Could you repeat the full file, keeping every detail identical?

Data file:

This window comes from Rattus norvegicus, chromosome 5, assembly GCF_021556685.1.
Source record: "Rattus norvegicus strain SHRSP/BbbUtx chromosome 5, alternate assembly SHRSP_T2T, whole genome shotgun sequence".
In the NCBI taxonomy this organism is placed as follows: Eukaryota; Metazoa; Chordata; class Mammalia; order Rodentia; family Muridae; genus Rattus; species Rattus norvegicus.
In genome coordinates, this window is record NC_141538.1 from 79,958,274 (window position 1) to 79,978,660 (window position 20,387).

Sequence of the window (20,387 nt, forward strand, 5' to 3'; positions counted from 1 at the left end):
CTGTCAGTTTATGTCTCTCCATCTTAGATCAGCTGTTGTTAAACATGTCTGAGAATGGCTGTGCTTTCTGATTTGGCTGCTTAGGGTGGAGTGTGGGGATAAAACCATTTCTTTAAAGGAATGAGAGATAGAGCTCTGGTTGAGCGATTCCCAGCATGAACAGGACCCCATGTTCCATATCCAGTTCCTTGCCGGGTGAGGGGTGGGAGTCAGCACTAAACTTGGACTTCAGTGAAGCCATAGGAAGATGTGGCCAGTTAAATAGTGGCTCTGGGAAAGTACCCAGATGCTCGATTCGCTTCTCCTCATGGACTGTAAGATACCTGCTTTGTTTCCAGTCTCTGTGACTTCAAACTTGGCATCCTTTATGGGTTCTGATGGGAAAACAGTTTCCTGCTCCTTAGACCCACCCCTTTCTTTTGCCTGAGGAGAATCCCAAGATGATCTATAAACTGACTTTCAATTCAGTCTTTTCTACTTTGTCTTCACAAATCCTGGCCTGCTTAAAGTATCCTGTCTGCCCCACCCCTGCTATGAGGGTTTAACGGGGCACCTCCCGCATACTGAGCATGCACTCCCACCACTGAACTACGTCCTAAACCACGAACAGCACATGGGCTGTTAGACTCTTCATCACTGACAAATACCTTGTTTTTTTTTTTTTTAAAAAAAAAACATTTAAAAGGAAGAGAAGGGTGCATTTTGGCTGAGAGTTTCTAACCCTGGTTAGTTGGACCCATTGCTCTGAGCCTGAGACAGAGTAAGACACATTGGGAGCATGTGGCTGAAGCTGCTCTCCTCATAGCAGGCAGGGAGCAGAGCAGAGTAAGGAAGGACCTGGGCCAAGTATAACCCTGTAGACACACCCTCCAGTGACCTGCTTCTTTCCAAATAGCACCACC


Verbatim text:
This window comes from Rattus norvegicus, chromosome 5, assembly GCF_021556685.1.
Source record: "Rattus norvegicus strain SHRSP/BbbUtx chromosome 5, alternate assembly SHRSP_T2T, whole genome shotgun sequence".
In the NCBI taxonomy this organism is placed as follows: Eukaryota; Metazoa; Chordata; class Mammalia; order Rodentia; family Muridae; genus Rattus; species Rattus norvegicus.
In genome coordinates, this window is record NC_141538.1 from 79,958,274 (window position 1) to 79,978,660 (window position 20,387).

Sequence of the window (20,387 nt, forward strand, 5' to 3'; positions counted from 1 at the left end):
CTGTCAGTTTATGTCTCTCCATCTTAGATCAGCTGTTGTTAAACATGTCTGAGAATGGCTGTGCTTTCTGATTTGGCTGCTTAGGGTGGAGTGTGGGGATAAAACCATTTCTTTAAAGGAATGAGAGATAGAGCTCTGGTTGAGCGATTCCCAGCATGAACAGGACCCCATGTTCCATATCCAGTTCCTTGCCGGGTGAGGGGTGGGAGTCAGCACTAAACTTGGACTTCAGTGAAGCCATAGGAAGATGTGGCCAGTTAAATAGTGGCTCTGGGAAAGTACCCAGATGCTCGATTCGCTTCTCCTCATGGACTGTAAGATACCTGCTTTGTTTCCAGTCTCTGTGACTTCAAACTTGGCATCCTTTATGGGTTCTGATGGGAAAACAGTTTCCTGCTCCTTAGACCCACCCCTTTCTTTTGCCTGAGGAGAATCCCAAGATGATCTATAAACTGACTTTCAATTCAGTCTTTTCTACTTTGTCTTCACAAATCCTGGCCTGCTTAAAGTATCCTGTCTGCCCCACCCCTGCTATGAGGGTTTAACGGGGCACCTCCCGCATACTGAGCATGCACTCCCACCACTGAACTACGTCCTAAACCACGAACAGCACATGGGCTGTTAGACTCTTCATCACTGACAAATACCTTGTTTTTTTTTTTTTTAAAAAAAAAACATTTAAAAGGAAGAGAAGGGTGCATTTTGGCTGAGAGTTTCTAACCCTGGTTAGTTGGACCCATTGCTCTGAGCCTGAGACAGAGTAAGACACATTGGGAGCATGTGGCTGAAGCTGCTCTCCTCATAGCAGGCAGGGAGCAGAGCAGAGTAAGGAAGGACCTGGGCCAAGTATAACCCTGTAGACACACCCTCCAGTGACCTGCTTCTTTCCAAATAGCACCACC